“Charlotte! You’re even more beautiful in person!” He didn’t miss a beat, despite the fact that I’d just called him by his last name as if we were old college buddies. His name is actually Miguel Sancho, producer for ABC’s entertainews’ show 20/20, and he had been sitting outside my house for the past 20 minutes in a little red sports car the like of which my suburban Minnesotan neighborhood never sees. It was as awkward of an introduction as they come. Rather fitting as he had come, along with a film crew, to interview me about a dark period of my life where I’d become consumed with healthy eating – a phenomenon the media dubbed as orthorexia.
Sweeping into my house in his Bogart trench coat and fedora, he took in our mismatched IKEA furniture, fingerprint-smudged walls and half-finished do-it-yourself remodelling projects with a critical eye. I cringed inwardly. You know how you never notice those little things until you watch someone really watch you? He honed in our book collection – a source of great pride for avid readers such as my husband and I. “Ah, Josephus,” he remarked and I blushed realizing that all these years we have said it wrong, pronouncing it with a Gentile long e in the middle. Turning towards our antique – craig’s list code for broken – piano, he asked politely if I played. I do but I had a feeling it would be chopsticks compared to what he was used to.
Declining his invitation to play a little something, I tried the smile again. But I was nervous in the way that all people who are not accustomed to being on tv must be and besides I’d been up until the wee hours of the morning cleaning, arranging and, yes, worrying. Gym Buddies Allison, DarLee and Candice had gone way above and beyond the call of Gym Friends and had helped me paint, clean and decorate one night until 2 a.m. and yet it still felt unfinished. We’d lived in this house for a year and a half and it still looked like a rented apartment. Decorating is not my strong suit. Neither is being calm. And so I cleaned and worried and worried and cleaned. I don’t think I ate, save for a homemade granola bar from DarLee, for two days. Particularly ironic, considering the subject matter I was supposed to be talking about.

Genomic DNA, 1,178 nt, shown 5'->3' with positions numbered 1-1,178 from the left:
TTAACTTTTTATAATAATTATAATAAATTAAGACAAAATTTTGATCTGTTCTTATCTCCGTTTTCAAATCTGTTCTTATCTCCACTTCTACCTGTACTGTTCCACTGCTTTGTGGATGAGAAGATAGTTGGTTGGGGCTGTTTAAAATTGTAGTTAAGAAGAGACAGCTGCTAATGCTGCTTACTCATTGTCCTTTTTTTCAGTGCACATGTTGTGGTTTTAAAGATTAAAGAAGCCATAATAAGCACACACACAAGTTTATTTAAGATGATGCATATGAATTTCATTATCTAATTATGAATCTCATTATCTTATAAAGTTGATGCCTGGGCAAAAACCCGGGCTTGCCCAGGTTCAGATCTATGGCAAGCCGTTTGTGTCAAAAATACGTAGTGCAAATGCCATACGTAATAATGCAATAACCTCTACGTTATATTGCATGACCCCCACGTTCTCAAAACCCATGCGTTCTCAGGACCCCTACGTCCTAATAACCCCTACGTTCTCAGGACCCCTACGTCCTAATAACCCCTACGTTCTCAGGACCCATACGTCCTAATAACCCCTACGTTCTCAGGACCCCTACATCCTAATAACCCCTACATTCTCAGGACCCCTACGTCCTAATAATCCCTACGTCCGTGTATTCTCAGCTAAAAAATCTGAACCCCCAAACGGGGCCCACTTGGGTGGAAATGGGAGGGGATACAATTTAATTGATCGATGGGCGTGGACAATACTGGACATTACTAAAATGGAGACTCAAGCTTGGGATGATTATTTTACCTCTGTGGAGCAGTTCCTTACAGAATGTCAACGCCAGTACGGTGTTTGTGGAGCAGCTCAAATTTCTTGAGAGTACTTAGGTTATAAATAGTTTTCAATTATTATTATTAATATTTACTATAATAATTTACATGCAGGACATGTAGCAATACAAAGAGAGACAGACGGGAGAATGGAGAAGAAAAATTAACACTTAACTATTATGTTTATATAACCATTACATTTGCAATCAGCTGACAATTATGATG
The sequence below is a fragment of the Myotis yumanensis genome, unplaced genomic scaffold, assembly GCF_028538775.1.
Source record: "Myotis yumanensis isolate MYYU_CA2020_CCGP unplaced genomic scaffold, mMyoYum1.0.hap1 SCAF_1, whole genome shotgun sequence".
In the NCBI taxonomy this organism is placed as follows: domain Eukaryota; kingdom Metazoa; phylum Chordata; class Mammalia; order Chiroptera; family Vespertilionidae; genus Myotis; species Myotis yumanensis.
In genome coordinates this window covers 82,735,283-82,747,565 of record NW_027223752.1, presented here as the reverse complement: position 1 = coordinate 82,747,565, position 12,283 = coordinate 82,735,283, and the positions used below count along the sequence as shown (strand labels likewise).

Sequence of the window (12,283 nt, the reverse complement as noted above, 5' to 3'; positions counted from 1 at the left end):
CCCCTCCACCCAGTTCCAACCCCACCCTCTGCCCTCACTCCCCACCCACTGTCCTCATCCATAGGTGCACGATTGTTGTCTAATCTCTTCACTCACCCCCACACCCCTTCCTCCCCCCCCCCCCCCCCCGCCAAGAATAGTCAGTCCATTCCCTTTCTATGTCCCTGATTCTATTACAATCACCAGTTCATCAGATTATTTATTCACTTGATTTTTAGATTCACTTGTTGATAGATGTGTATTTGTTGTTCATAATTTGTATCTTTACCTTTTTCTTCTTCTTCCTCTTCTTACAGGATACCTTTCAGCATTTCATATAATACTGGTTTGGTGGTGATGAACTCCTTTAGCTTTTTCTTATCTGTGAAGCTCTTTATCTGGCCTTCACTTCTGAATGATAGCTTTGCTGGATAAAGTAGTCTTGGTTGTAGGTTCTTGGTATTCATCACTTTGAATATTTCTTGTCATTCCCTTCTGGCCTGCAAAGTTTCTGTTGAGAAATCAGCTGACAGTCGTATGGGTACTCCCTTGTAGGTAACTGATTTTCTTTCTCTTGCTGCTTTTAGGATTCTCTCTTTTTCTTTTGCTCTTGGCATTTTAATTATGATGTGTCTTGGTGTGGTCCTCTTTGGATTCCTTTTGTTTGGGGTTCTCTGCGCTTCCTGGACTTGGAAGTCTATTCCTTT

But today was the day. The “film crew” – a sound guy and a camera guy – arrived a minute or two after Miguel (Mr. Sancho?) and despite the cameraman having the most delightful Australian accent, they were as midwestern as Miguel was New York. They sweated in the cool April sunshine. I don’t think Miguel took off his suitcoat the entire time he was here.
The first “scene” to be shot was an athletic one: me running outside in my neighborhood. It also had the highest potential for physical comedy and as they set up the shot I debated the merits of running like Phoebe. I was sorely tempted. But my nerves won out and I played it straight. Well, as straight as one can while running down the sidewalk whilst being followed by a van driving on the wrong side of the street with a camera and a mike boom hanging out the side of it. “The sound is tricky out here,” Miguel yelled at me. “Try not to say anything profound.” Right, not going to be a problem.
ShouldersbackstomachinchinupandforheavenssakeDON’T TRIP. It was the most self-conscious run of my life. But the neighbors were mightily amused. I think we almost caused a few car accidents. Have I mentioned I live on a very quiet street?